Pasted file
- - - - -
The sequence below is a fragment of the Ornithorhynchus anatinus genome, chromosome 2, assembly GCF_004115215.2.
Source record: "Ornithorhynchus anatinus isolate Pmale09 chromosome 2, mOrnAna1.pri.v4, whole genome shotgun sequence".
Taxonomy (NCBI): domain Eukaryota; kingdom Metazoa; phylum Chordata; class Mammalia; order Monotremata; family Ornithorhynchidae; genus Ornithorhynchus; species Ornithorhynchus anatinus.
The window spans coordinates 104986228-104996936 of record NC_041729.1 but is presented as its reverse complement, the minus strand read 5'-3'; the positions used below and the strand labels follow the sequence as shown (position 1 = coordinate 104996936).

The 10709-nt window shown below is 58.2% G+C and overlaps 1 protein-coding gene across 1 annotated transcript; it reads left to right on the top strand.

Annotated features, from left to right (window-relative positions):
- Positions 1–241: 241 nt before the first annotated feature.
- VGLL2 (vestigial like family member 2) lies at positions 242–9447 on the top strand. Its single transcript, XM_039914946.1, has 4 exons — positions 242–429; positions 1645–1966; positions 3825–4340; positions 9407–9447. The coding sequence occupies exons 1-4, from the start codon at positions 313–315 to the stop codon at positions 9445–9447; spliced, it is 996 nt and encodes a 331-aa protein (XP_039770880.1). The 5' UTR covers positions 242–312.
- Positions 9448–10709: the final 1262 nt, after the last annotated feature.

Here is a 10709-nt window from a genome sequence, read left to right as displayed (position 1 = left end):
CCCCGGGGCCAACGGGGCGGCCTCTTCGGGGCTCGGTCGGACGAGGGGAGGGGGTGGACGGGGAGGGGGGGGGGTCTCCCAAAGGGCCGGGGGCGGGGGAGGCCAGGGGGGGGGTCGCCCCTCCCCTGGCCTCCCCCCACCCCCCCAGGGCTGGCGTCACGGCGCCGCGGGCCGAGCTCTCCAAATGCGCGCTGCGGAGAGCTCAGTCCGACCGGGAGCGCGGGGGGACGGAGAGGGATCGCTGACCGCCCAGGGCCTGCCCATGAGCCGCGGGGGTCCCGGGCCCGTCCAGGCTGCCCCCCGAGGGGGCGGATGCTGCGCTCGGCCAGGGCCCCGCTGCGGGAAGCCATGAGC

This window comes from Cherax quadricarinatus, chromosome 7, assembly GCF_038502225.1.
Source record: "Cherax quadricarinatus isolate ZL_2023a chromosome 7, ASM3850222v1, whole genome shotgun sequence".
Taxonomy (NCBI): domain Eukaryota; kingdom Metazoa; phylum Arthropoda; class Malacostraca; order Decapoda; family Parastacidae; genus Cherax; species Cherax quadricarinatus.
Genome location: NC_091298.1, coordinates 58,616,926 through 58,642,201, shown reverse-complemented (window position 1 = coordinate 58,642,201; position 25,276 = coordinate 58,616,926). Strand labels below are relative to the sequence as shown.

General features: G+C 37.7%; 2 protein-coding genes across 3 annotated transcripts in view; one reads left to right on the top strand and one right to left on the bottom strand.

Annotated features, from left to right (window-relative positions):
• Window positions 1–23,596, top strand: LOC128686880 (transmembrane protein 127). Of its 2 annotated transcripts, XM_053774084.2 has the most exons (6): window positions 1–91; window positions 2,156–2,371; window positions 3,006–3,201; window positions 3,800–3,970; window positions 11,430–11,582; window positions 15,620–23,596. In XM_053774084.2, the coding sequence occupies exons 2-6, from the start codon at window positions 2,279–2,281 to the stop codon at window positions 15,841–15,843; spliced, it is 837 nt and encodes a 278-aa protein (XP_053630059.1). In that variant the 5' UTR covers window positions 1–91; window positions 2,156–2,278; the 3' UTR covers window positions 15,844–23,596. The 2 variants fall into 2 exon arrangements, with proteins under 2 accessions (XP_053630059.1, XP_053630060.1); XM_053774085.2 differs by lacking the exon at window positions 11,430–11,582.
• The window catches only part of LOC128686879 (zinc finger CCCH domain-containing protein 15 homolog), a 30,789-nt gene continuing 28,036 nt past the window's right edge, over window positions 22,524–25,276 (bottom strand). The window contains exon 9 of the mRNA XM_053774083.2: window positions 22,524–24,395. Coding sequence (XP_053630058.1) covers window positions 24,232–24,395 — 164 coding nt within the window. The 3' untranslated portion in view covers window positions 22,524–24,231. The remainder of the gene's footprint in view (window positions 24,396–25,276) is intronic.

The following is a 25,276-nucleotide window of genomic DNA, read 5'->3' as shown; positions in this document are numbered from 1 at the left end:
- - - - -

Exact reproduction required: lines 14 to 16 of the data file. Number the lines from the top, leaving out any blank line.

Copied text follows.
Taxonomy (NCBI): domain Eukaryota; kingdom Metazoa; phylum Arthropoda; class Malacostraca; order Decapoda; family Parastacidae; genus Cherax; species Cherax quadricarinatus.
Genome location: NC_091298.1, coordinates 58,616,926 through 58,642,201, shown reverse-complemented (window position 1 = coordinate 58,642,201; position 25,276 = coordinate 58,616,926). Strand labels below are relative to the sequence as shown.

General features: G+C 37.7%; 2 protein-coding genes across 3 annotated transcripts in view; one reads left to right on the top strand and one right to left on the bottom strand.